FOXBORO, Mass. — If you’re looking for a good Super Bowl watch party, don’t go to Doug Marrone’s house.

That’s because the Jacksonville Jaguars head coach — a football lifer who has played or coached NFL football for the better part of 31 years — doesn’t watch the most-watched sporting event in the world. As in, he never watches it.

“No, I haven’t,” Marrone said Wednesday on a conference call when asked if he saw the New England Patriots’ Super Bowl LII loss to the Philadelphia Eagles in February.

OK, but surely Marrone has watched film from that game, considering his Jaguars are playing those same Patriots in Jacksonville on Sunday. Right?

“I haven’t. I have not watched the Super Bowl,” Marrone said.

Why not?

“I’m usually so pissed off I can’t handle it,” Marrone admitted. ” … I just don’t watch it. I watch enough tape during the year.”

When it was pointed out that the Patriots-Eagles tape may be particularly useful in Jacksonville’s preparation for Sunday, the Jags head coach relented slightly.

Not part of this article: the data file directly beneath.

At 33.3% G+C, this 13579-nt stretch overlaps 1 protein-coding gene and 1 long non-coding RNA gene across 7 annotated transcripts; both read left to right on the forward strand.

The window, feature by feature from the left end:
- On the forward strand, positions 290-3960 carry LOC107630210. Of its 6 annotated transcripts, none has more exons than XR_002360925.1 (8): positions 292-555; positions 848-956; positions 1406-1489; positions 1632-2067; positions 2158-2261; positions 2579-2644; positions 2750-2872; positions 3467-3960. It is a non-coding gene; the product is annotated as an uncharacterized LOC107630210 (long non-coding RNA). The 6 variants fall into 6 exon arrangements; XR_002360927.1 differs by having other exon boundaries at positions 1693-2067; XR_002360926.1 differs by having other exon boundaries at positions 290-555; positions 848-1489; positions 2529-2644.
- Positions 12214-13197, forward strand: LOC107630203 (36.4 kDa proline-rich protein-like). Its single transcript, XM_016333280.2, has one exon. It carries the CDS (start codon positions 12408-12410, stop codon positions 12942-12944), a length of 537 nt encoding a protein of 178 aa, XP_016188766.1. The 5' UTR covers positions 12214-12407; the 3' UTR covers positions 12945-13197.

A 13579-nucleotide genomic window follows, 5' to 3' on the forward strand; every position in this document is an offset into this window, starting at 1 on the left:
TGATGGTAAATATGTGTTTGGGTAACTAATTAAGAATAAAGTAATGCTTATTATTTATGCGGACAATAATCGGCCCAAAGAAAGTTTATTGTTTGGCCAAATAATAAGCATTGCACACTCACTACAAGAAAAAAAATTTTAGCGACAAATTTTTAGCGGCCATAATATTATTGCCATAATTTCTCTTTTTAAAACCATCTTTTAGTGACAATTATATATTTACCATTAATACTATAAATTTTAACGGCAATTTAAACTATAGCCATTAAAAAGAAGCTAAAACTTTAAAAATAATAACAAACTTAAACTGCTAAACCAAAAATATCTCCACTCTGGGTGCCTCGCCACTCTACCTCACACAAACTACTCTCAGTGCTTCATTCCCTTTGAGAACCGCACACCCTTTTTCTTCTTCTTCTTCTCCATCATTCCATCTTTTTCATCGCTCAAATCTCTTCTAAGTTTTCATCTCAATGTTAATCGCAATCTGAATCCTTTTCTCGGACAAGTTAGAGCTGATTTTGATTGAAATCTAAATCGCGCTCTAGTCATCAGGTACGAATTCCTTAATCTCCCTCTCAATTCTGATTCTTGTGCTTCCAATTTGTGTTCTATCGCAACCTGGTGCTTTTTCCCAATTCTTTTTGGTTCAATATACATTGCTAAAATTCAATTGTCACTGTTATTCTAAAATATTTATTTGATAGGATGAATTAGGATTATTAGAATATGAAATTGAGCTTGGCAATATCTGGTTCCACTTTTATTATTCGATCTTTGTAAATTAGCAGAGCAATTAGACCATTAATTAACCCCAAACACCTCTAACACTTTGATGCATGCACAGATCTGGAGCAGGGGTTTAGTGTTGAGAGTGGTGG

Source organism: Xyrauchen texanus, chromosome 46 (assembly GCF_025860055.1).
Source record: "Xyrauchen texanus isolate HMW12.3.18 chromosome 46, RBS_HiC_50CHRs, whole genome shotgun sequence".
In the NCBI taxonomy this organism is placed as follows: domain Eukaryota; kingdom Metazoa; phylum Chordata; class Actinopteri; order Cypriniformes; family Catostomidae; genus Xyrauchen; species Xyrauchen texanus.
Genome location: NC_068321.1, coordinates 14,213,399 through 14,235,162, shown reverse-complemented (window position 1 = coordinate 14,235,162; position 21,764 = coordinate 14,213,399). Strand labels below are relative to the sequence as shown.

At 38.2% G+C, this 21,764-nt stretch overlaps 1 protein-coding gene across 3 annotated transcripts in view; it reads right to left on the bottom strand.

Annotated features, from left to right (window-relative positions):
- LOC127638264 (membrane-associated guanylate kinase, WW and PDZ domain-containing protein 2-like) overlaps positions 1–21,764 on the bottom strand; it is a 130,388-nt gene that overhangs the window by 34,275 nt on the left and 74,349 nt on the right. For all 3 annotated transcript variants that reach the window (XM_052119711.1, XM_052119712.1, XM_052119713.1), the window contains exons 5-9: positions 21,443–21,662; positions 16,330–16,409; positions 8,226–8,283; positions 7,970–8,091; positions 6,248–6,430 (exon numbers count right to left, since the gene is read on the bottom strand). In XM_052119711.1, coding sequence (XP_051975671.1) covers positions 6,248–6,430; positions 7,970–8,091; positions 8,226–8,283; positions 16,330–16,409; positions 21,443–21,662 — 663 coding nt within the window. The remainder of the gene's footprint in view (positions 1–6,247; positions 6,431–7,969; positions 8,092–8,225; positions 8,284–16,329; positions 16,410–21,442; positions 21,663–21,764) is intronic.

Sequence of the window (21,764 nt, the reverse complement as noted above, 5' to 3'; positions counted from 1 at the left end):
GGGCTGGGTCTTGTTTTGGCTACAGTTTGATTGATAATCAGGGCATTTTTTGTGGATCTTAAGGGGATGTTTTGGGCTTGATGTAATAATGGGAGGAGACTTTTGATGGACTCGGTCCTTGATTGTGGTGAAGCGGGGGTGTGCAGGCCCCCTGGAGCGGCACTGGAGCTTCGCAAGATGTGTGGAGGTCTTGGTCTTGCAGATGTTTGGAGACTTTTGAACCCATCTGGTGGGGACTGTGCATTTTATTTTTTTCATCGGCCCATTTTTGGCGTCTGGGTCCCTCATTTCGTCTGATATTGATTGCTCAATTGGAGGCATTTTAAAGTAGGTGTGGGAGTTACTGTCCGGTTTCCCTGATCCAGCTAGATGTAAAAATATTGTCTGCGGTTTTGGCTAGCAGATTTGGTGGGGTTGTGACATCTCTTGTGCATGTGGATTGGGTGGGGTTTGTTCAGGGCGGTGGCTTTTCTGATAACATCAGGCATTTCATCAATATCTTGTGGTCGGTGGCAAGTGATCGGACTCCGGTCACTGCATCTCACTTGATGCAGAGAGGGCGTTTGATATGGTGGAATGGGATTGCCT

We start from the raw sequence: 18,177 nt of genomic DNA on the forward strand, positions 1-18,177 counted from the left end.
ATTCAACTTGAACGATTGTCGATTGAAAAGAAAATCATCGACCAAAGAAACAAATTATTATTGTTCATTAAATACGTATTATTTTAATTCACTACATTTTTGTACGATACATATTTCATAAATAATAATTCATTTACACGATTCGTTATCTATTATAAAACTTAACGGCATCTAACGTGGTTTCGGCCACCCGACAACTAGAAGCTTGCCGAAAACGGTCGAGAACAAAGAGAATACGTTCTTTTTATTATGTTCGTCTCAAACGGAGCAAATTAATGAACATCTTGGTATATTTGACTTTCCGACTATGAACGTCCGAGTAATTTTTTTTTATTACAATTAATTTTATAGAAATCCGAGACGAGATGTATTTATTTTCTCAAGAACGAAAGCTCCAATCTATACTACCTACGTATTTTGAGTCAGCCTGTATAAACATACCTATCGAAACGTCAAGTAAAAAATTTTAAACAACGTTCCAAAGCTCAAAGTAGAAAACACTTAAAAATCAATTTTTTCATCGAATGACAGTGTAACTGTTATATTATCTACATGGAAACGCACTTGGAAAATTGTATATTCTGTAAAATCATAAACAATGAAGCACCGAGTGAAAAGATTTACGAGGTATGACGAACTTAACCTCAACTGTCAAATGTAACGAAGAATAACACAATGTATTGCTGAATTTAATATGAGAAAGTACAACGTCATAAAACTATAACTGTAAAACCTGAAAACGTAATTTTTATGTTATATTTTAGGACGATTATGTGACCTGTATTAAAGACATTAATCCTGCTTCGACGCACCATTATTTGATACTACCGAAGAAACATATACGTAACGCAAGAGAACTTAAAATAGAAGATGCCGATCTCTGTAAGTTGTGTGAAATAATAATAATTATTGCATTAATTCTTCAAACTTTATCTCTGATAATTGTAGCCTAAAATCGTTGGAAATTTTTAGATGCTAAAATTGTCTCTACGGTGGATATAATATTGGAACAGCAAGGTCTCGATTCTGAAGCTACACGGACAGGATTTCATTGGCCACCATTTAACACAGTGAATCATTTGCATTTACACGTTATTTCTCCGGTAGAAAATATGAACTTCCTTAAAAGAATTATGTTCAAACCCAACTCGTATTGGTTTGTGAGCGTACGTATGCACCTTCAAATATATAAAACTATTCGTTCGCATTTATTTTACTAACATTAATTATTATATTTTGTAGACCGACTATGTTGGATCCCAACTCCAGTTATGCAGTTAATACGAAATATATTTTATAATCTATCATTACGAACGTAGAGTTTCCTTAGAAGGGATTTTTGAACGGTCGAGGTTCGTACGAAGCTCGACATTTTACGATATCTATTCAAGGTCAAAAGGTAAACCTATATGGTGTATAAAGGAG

“I think our defense and offensive coaches obviously have watched it,” he said.

Even pne of Marrone’s players seemed slightly surprised his head coach didn’t at least watch film of Super Bowl LII. When told that Marrone hasn’t even watched a snap from that game, Jags defensive end Calais Campbell paused for a beat, then added:

“Well, that’s his prerogative.”

Marrone himself says he hasn’t watched the big game since he entered the league as a player in 1987 — at the latest.

“Probably when I wasn’t coaching and I was allowed to gamble,” he said about the last Super Bowl he’s seen. “Probably when I was like 12. When I had a little money on it.

“You guys write that, I’ll probably get f—ing investigated.”

What’s worth investigating is what Marrone does instead of joining the millions of people who watch the Super Bowl every year.

“Off the record? I just sit down and drink some beer and be miserable,” Marrone joked, before getting to the real reason why he avoids the big game.

“When you aspire to go there and you’re not there, it’s something that — I just don’t want to go through the whole season again in my mind and not being there. That’s the truth,” he said.

“Even when I was a player, we’d always say, ‘Look, we’re never going until we go.’ And that just always stuck in my mind when I was a player.

“So, hopefully one day, that’s what we’ll work for. And then if not, s—, then I’ll probably start watching.”

Thumbnail photo via Brace Hemmelgarn/USA TODAY Sports Images